White & Case Helps Secure a Reversal of Death Row Inmate Jason Andrew Simpson's Convictions
2 min read
Global law firm White & Case LLP, working pro bono as amici curiae to the Innocence Project and Innocence Project of Florida, has helped secure a crucial judgment in the Supreme Court of Florida with the reversal of death row inmate Jason Andrew Simpson's convictions.
The judgment, which vacated Simpson's two convictions of first-degree murder, was secured on the basis that the state committed a Brady violation by failing to disclose that a witness at trial was a confidential informant for the state.
Raoul Cantero, White & Case partner and lawyer on the case said, "We are thrilled for Jason and grateful that he will have the opportunity to have a fair trial. This is an outstanding accomplishment for our team who never lost faith that justice would prevail, and for Jason's lead post-conviction attorney, John Mills, who skillfully and ardently argued his case."
John Mills, partner at Bishop & Mills and Simpson's lead post-conviction attorney, added: "This was a twelve-plus year journey uncovering ample post-conviction evidence of Jason’s actual innocence as well as truly reprehensible misconduct by the prosecution and about the worst case of ineffective assistance of counsel one could imagine. Having not just the Innocence Project, but also one of the world's premier law firms representing them to support our position in the Florida Supreme Court through the unmatched talents of Mr. Cantero and his amazing team really helped us put the case in the best posture for the Court to recognize and correct a tremendous injustice."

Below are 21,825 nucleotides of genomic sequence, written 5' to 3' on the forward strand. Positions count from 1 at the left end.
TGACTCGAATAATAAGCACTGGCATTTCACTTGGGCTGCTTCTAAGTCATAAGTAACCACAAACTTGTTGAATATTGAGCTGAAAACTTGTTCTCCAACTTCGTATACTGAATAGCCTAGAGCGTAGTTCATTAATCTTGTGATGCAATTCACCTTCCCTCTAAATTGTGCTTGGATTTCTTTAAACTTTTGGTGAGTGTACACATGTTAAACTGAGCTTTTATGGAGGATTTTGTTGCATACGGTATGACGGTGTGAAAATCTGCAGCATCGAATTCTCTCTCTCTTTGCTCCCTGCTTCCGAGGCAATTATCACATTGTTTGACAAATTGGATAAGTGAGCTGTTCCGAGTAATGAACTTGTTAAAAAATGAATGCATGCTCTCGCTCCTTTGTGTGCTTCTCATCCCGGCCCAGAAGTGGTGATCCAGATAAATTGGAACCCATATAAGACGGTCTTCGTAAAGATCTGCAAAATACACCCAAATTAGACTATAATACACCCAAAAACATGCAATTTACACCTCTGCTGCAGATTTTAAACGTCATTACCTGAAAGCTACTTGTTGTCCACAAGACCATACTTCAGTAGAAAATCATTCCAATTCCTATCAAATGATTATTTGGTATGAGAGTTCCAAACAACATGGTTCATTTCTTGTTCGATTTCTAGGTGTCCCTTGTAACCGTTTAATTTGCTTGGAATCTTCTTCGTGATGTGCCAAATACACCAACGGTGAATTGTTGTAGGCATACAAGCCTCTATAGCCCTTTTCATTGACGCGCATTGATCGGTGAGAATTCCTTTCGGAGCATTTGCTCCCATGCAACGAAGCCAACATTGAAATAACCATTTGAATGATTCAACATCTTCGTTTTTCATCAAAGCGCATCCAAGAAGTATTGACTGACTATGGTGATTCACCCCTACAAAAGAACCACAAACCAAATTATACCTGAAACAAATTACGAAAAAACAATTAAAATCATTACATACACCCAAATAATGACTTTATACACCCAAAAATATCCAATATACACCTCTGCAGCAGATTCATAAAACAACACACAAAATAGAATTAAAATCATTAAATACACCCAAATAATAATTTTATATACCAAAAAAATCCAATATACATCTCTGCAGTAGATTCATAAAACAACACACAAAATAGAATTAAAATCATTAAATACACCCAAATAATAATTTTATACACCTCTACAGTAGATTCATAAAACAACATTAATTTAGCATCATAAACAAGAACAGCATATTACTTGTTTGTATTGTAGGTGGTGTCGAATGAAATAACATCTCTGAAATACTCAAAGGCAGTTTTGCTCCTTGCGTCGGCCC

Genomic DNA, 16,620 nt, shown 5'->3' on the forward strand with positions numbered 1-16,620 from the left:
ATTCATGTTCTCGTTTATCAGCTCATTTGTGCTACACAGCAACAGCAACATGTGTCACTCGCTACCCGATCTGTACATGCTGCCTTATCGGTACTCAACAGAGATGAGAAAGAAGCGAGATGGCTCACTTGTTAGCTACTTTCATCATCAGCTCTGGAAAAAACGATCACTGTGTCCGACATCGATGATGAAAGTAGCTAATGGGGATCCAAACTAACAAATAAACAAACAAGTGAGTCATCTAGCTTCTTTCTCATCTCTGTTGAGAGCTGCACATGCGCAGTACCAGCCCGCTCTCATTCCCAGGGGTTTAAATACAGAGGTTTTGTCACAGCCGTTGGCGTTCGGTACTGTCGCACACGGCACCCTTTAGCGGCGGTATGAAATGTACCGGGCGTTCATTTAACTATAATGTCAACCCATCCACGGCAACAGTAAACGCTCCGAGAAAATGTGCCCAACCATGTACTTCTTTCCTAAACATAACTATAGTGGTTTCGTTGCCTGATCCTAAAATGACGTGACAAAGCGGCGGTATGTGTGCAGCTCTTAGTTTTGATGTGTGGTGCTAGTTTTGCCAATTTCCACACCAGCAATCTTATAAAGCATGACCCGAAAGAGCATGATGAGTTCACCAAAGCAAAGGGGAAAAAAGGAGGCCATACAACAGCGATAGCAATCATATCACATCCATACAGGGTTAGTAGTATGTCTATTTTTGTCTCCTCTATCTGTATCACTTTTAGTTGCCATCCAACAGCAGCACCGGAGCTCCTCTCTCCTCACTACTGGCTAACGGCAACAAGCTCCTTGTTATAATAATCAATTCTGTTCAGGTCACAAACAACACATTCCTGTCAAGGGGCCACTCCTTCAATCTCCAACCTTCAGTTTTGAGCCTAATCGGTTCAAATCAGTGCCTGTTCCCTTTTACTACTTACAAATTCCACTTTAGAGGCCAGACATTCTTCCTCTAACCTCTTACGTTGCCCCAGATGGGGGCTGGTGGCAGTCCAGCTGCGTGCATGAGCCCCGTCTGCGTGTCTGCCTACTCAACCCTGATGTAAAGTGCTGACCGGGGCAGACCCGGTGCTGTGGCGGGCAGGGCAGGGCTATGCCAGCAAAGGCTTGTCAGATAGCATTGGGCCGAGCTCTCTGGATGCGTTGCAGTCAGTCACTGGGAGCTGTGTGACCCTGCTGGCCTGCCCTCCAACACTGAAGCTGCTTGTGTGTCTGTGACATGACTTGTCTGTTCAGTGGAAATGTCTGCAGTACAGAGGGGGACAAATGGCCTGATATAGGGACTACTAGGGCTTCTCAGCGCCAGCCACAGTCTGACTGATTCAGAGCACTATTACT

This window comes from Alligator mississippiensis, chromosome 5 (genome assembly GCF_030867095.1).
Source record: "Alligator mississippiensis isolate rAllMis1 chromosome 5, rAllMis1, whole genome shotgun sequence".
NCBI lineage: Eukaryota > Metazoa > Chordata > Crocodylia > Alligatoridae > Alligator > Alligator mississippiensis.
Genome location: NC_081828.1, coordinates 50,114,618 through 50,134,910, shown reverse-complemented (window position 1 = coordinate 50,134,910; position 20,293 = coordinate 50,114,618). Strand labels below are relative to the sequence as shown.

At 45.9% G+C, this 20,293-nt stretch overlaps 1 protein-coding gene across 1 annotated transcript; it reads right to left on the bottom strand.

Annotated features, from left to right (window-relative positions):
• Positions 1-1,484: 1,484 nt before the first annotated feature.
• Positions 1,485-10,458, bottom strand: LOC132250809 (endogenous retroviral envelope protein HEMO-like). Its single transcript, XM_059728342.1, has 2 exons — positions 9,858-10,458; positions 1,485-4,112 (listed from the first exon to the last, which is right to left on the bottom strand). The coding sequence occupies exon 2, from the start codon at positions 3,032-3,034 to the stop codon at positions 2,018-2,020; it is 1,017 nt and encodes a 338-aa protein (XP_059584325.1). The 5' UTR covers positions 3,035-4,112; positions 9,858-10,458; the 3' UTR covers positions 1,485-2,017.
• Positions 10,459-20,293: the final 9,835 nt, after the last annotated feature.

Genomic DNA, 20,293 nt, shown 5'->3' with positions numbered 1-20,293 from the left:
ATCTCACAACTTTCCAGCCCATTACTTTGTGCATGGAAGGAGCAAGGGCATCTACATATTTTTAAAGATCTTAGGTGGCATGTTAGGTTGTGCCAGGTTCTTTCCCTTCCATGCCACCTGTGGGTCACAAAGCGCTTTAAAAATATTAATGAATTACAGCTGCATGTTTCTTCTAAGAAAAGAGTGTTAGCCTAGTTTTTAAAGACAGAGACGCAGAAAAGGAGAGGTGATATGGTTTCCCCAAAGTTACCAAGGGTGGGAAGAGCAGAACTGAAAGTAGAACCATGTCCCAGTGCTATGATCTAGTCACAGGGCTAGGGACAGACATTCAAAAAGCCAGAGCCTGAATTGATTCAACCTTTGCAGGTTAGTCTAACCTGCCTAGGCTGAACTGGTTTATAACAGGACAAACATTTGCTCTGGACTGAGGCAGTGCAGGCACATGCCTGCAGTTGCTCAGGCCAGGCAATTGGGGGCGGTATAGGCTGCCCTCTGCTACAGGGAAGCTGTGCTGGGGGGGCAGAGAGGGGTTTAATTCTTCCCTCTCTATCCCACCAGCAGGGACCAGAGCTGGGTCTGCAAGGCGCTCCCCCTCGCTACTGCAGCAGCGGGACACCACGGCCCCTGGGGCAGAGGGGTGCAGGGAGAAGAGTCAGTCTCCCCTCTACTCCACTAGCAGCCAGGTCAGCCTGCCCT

Simpson was convicted in 2007 of the first-degree murders of Archie Howard Crook and Kimberli Michelle Kimbler, which occurred in 1999. The witness, whose work as an informant had not been disclosed, was Crook's son, Archie Clyde Crook or "Little Archie." The court found that Little Archie's role as a confidential informant against George Michael Durrance, an associate of Crook and Simpson in the drug trade, should have been disclosed at trial.
The Innocence Project's amicus curiae brief also submitted that Simpson’s counsel in his 2007 trial never adequately investigated evidence that would have supported his defense, including DNA evidence consistent with his version of events, and that the prosecution failed to disclose evidence casting doubt on the credibility of their star witness.
The White & Case team included partner Raoul Cantero in Miami, director of executive projects Amity Boye in Tampa (admitted to practice in Florida), counsel Karen Eisenstadt in Boston, and associates Ariel Oseasohn and Adriana Foreman in New York, and Tiffany Tejeda-Rodriguez in Los Angeles.
Post-conviction counsel for Simpson included John Mills and Courtney Brewer of Bishop & Mills and Sonya Rudenstine.
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